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Control of a Supernumerary Robotic Hand by Foot: An Experimental Study in Virtual Reality.

Abdi E, Burdet E, Bouri M, Bleuler H - PLoS ONE (2015)

Bottom Line: In the operational theater, the surgical team could highly benefit from a robotic supplementary hand under the surgeon's full control.Participants' performance improved within a few minutes of practice without any specific difficulty to complete the tasks.These results suggest that a combination of practice and appropriate tasks can enhance the learning process for controlling a robotic hand by foot.

View Article: PubMed Central - PubMed

Affiliation: Robotic Systems Laboratory, École Polytechnique Fédérale de Lausanne (EPFL), Lausanne, Switzerland.

ABSTRACT
In the operational theater, the surgical team could highly benefit from a robotic supplementary hand under the surgeon's full control. The surgeon may so become more autonomous; this may reduce communication errors with the assistants and take over difficult tasks such as holding tools without tremor. In this paper, we therefore examine the possibility to control a third robotic hand with one foot's movements. Three experiments in virtual reality were designed to assess the feasibility of this control strategy, the learning curve of the subjects in different tasks and the coordination of foot movements with the two natural hands. Results show that the limbs are moved simultaneously, in parallel rather than serially. Participants' performance improved within a few minutes of practice without any specific difficulty to complete the tasks. Subjective assessment by the subjects indicated that controlling a third hand by foot has been easy and required only negligible physical and mental efforts. The sense of ownership was reported to improve through the experiments. The mental burden was not directly related to the level of motion required by a task, but depended on the type of activity and practice. The most difficult task was moving two hands and foot in opposite directions. These results suggest that a combination of practice and appropriate tasks can enhance the learning process for controlling a robotic hand by foot.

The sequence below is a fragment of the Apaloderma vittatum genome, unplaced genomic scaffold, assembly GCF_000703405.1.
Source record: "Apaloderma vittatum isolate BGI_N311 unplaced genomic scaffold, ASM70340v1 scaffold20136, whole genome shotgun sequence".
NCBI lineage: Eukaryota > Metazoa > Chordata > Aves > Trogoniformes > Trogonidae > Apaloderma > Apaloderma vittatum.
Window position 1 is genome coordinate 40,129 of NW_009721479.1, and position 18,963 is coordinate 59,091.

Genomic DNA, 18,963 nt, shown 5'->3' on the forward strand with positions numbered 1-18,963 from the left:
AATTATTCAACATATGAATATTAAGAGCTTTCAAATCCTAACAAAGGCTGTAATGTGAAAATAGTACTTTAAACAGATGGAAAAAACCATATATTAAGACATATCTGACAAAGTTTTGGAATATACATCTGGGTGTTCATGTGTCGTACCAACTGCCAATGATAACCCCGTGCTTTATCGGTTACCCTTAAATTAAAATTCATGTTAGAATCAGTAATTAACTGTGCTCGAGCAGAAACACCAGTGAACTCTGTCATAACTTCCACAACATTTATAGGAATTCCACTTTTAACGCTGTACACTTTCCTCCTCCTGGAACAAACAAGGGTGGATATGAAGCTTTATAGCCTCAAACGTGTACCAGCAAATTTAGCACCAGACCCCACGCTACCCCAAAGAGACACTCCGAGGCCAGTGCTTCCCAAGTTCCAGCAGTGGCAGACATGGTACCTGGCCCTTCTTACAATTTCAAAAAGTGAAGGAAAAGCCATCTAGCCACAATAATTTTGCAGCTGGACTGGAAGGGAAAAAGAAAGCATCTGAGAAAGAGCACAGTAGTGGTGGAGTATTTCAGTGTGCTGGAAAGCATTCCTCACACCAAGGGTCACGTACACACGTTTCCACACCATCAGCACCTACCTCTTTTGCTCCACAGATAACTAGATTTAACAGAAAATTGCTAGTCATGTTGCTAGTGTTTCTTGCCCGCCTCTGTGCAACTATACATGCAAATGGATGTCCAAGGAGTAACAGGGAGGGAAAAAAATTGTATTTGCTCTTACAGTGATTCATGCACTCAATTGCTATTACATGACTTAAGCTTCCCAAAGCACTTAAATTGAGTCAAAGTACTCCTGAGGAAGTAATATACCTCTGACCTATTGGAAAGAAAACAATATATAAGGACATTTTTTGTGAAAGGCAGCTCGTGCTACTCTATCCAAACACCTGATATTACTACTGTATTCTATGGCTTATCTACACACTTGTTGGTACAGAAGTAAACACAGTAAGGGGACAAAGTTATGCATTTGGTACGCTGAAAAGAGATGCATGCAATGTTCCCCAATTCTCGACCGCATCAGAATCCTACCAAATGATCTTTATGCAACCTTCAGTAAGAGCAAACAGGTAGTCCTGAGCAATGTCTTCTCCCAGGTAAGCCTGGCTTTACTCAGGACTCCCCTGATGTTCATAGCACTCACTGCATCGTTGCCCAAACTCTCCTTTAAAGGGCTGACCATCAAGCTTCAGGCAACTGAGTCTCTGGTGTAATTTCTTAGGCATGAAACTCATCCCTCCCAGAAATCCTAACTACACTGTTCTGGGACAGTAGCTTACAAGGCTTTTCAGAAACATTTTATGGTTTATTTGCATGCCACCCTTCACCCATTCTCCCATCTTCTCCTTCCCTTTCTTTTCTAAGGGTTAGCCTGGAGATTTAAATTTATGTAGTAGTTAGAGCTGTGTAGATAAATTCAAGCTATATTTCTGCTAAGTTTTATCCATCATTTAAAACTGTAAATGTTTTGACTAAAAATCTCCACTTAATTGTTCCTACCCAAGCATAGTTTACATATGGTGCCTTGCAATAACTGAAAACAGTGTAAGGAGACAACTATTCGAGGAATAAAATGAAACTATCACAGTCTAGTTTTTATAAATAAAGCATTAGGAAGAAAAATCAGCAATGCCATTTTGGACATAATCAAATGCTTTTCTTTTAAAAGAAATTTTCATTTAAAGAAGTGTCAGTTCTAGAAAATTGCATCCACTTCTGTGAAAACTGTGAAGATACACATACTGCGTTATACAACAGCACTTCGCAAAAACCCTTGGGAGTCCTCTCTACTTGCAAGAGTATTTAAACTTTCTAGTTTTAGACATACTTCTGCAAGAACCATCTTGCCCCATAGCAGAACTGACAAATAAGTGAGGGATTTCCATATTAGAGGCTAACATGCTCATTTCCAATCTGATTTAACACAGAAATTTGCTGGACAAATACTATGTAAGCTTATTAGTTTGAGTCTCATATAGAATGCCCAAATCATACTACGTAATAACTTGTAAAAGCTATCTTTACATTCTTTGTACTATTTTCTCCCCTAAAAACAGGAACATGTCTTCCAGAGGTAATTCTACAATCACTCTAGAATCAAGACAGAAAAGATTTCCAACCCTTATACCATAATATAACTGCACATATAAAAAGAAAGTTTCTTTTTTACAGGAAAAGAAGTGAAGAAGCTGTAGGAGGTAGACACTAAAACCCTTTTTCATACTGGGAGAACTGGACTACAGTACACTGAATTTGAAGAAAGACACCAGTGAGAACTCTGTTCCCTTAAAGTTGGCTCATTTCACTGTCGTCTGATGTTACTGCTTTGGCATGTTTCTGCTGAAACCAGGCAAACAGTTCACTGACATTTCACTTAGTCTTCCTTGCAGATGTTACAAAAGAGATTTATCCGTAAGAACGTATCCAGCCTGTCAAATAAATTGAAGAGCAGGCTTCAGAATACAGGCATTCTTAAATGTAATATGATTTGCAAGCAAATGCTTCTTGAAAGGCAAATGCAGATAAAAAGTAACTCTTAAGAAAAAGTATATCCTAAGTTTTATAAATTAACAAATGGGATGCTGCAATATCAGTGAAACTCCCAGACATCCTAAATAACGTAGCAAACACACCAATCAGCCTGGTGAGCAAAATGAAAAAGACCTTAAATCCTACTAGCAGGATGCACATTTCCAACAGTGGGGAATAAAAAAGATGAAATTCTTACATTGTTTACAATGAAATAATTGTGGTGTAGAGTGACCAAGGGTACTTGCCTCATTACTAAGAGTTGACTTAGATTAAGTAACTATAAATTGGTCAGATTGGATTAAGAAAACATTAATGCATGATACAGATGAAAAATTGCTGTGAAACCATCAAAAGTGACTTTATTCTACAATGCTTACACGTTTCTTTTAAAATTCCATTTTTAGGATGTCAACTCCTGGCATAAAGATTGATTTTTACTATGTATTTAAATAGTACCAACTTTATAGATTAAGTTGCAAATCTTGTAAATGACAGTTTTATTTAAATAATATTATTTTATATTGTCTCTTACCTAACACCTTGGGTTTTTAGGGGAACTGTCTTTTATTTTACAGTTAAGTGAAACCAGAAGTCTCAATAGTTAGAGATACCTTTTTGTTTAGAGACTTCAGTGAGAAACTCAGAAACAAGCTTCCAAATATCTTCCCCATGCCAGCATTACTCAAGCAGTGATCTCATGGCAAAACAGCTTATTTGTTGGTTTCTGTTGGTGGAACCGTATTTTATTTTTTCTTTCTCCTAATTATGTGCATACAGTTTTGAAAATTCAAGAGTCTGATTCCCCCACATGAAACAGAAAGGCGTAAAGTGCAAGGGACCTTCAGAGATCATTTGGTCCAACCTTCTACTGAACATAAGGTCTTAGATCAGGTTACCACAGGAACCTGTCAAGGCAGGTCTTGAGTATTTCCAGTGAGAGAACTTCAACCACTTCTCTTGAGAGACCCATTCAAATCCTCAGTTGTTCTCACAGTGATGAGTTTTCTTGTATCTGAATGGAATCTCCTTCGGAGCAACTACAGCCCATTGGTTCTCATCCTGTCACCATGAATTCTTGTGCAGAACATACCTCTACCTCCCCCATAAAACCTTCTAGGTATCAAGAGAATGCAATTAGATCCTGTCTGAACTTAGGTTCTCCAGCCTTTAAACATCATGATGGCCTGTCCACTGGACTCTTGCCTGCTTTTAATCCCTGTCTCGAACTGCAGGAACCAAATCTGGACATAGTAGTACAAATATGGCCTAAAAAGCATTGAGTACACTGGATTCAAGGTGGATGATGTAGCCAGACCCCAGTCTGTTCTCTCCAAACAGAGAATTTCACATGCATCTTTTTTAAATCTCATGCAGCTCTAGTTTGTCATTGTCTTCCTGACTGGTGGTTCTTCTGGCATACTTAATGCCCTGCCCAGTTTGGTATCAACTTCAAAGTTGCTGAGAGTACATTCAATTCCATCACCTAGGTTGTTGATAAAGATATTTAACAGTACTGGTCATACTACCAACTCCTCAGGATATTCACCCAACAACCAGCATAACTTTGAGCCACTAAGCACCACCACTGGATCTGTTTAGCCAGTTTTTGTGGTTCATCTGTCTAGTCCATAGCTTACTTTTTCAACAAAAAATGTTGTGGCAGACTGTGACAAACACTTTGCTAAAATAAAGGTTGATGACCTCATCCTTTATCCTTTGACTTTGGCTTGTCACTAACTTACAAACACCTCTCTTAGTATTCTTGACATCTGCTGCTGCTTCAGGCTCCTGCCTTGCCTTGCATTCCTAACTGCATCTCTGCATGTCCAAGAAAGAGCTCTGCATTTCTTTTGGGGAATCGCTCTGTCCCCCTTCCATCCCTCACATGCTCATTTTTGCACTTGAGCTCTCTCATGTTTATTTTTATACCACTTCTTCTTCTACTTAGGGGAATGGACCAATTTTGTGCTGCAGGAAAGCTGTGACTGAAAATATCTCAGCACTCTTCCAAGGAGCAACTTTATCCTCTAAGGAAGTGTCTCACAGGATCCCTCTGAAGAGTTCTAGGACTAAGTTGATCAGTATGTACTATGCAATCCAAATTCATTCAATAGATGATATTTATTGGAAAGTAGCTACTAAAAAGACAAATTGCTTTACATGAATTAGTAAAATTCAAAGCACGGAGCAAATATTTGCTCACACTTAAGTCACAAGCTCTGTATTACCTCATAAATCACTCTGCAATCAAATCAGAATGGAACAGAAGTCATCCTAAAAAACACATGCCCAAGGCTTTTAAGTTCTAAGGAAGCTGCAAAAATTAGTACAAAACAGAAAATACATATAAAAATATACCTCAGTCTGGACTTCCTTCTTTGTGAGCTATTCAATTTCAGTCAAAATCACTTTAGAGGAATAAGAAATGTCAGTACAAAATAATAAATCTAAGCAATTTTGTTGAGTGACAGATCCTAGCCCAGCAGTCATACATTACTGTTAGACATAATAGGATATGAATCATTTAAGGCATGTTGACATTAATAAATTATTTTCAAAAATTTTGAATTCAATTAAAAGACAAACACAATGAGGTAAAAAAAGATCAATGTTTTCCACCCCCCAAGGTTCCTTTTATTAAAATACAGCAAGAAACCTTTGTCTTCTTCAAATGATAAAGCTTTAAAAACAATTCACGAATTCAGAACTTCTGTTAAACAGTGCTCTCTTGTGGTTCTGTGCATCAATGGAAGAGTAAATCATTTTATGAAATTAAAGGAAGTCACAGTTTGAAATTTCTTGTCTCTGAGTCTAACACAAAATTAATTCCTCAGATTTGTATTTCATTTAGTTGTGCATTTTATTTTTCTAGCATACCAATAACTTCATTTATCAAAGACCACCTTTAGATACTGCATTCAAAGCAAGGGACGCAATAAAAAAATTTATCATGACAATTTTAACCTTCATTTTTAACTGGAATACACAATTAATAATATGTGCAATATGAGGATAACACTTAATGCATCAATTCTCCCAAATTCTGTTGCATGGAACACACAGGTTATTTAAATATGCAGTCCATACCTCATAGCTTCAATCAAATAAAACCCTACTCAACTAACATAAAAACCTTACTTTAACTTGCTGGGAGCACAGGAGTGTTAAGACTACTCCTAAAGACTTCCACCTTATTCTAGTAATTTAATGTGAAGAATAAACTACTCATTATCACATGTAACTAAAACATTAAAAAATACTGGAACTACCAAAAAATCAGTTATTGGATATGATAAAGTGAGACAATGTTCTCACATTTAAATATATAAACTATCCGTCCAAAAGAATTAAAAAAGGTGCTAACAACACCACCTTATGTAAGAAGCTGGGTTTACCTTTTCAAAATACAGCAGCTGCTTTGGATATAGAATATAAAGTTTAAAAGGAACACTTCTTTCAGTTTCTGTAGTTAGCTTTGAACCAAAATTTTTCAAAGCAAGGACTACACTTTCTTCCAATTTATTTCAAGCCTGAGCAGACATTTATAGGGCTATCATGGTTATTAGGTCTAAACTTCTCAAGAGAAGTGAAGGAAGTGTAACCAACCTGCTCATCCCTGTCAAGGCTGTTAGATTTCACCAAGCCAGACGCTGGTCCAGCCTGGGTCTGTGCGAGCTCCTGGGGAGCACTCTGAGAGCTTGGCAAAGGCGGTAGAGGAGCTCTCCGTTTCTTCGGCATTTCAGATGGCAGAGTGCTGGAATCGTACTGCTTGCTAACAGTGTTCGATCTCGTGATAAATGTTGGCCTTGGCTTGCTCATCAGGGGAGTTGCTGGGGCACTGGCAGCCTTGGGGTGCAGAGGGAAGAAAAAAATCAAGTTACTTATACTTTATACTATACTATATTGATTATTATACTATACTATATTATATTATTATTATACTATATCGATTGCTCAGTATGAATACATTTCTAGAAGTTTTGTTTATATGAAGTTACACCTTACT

No MeSH data available.


Related in: MedlinePlus

Histogram of the time to reach the three targets.0ms corresponds to the time of reaching the first target.
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pone.0134501.g003: Histogram of the time to reach the three targets.0ms corresponds to the time of reaching the first target.

Mentions: Participants were free to choose the sequence of touching the rectangles i.e. a subject could start with touching the right rectangle, then continue with touching the left rectangle and the middle one or they could choose any other sequence. Fig 3 shows the distribution of times to reach the three targets. A first hypothesis is that to simplify computation of the movement, the subjects would move the virtual hands in a definite order. If the movements of the three hands would be carried out serially, we would see separated distributions of the arrival to each target. In contrast the overlap of the temporal distributions of reaching the three targets suggests that there is no priority in the sequence of limb actions, and the movements of the three limbs are carried out in parallel.